Chinese pair Ma Lin and Chen Qi came back from one game down to
beat their Polish rivals 4-1 and secure a place for China in men's
doubles last 4 in the table tennis tournament of the 2004 Olympic
Games here Thursday afternoon.
Ma and Chen, who conceded their opening game 8-11 despite a
6-1lead, displayed an adorable fighting spirit to crush Polish duo
Lucjan Blaszczyk/Tomasz Krzeszewski in the following four games
11-6, 11-6, 12-10 and 11-7.
"After losing the first game, I felt great pressure," admitted
Ma Lin, who had suffered a major upset from Swedish veteran Jan-Ove
Waldner, who shut Ma out of the quarterfinals of men's singles with
a 4-1 victory Wednesday evening.
"Fortunately we calmed down quickly and displayed our true
capabilities in the following games," said Ma, ranked world No.2 in
singles and a top favorite for singles gold before his Wednesday
"It was crucial that we came back from 7-10 down in the fourth
game and win 12-10. This had hit hard on our opponent's
self-confidence," he added.
Chinese head coach Liu Guoliang looked much relieved when he
walked out of the competition venue, the Galatsi Olympic Hall in
northwest Athens. Coaching the Chinese men's team for just less
than two years, the 28-year-old Liu, a "grand slam" winner of
singles titles at world championships, world cup tournament and the
Olympic Games, also came under much pressure as three of his best
players crashed out of the Olympic tournament in one single
Waldner and his old pal Jorgen Persson successfully stopped
their long-time rival, Chinese veteran Kong Linghui and his young
partner Wang Hao from going further in men's doubles with a 4-1 win
Wednesday afternoon. The Swedish table tennis legend dealt a second
blow on the powerful Chinese in the evening by disqualifying Ma in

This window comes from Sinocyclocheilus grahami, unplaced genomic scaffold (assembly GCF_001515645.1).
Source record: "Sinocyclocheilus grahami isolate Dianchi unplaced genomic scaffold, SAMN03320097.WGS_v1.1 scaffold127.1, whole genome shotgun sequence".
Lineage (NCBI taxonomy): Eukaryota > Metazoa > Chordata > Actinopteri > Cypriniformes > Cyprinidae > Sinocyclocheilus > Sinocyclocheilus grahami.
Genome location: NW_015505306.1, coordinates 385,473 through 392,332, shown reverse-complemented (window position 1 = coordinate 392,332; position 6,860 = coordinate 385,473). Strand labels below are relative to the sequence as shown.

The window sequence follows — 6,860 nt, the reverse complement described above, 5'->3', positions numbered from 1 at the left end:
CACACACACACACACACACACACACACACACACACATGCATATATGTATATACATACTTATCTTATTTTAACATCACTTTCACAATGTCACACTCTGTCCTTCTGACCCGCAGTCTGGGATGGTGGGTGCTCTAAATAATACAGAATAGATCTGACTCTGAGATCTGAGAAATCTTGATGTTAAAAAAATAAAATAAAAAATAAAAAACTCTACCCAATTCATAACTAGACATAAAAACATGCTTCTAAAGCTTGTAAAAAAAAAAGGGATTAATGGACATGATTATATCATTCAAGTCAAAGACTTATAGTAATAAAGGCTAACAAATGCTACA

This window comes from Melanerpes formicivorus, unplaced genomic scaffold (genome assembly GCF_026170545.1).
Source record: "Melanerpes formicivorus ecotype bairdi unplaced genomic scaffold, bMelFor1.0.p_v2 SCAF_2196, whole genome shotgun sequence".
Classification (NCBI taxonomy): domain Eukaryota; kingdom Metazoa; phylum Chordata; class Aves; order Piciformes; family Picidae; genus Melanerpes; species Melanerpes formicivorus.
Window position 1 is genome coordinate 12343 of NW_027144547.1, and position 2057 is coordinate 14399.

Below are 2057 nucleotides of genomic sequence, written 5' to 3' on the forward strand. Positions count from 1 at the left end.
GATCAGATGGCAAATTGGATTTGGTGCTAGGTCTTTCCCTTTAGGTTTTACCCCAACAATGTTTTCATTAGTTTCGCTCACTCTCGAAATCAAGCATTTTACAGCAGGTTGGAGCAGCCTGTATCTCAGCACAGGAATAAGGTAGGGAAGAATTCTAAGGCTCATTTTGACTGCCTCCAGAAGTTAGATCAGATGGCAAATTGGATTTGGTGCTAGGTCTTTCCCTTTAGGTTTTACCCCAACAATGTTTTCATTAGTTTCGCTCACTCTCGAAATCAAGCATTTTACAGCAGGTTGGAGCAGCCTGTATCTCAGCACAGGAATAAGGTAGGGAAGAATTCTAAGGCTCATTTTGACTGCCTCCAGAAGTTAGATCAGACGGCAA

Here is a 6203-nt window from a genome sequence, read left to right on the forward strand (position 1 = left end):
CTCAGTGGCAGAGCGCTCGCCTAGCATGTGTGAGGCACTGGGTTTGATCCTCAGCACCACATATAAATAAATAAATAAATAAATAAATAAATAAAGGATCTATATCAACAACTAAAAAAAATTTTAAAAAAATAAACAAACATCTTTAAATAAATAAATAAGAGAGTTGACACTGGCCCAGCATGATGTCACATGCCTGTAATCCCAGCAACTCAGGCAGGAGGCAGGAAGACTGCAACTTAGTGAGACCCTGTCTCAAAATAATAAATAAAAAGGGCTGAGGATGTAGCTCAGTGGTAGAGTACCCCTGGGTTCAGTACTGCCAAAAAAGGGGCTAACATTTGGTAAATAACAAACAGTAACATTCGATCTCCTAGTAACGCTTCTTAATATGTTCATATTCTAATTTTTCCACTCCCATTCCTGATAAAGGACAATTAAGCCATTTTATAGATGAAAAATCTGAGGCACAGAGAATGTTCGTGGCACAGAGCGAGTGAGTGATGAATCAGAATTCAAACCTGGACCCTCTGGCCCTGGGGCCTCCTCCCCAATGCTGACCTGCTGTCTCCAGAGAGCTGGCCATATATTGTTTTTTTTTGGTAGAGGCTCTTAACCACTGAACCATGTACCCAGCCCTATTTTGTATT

"I'm glad that Ma could shake off the shadow of yesterday's
defeat so quickly and play very well in today's doubles match,"
"I think he will concentrate on the doubles now and fight for
the best result," he added.
However, the Chinese coach also conceded that with only one pair
of players left in the last four, it had become "very difficult"
for the Chinese, who played an all-Chinese doubles final in Sydney
2000, to defend their title.
Liu also praised the 20-year-old Chen for his excellent
performance at his first Olympic Games.
"I think he wasn't bothered by the tense atmosphere and loud
noises on the court at all, and he was always bold and resolute in
attacks," said Liu. "This is really good for a young player like
The Chinese pair will play Michael Maze/Finn Tugwell of
Denmarkin a semifinal match scheduled for Friday morning.
With a 4-1 win, the young Danish pair had prevented Waldner and
Persson, 39 and 38 years old respectively, from fulfilling their
wish to take one medal in the doubles event.
Despite a large crowd of European supporters cheering him on
with much enthusiasm, Waldner, who might have used up his good luck
in his Wednesday matches against China, played a bit tensely and
even failed to convert a 10-6 lead into a winning game in the fifth
and last game of the match.
With a disappointed look, the Swede left the court with a stern
face and didn't answer any questions from the press.
The Swede still had a chance for medal in the singles, but he
needs to beat European champion Timo Boll in the quarterfinals
Both the Chinese players and their coach Liu said they were
unfamiliar with their next rivals from Denmark.
"Ma and Chen never played them before," said Liu."But we will
stick to our game plan and tactics and give full play to our own
In the other two quarterfinal matches, South Korea's medal
favorites Lee Chul Seung and Ryu Seung Min suffered a 4-1 upset
from Russians Dimitrij Mazunov and Alexei Smirnov. However, Chinese
Hong Kong's Li Ching and Ko Lai Chak overwhelmed Slobodan
Grujic/Aleksandra Karakasevic of Serbia and Montenegro 4-1 to set
up another Asian-European clash in the semifinals.
(Xinhua News Agency August 19, 2004)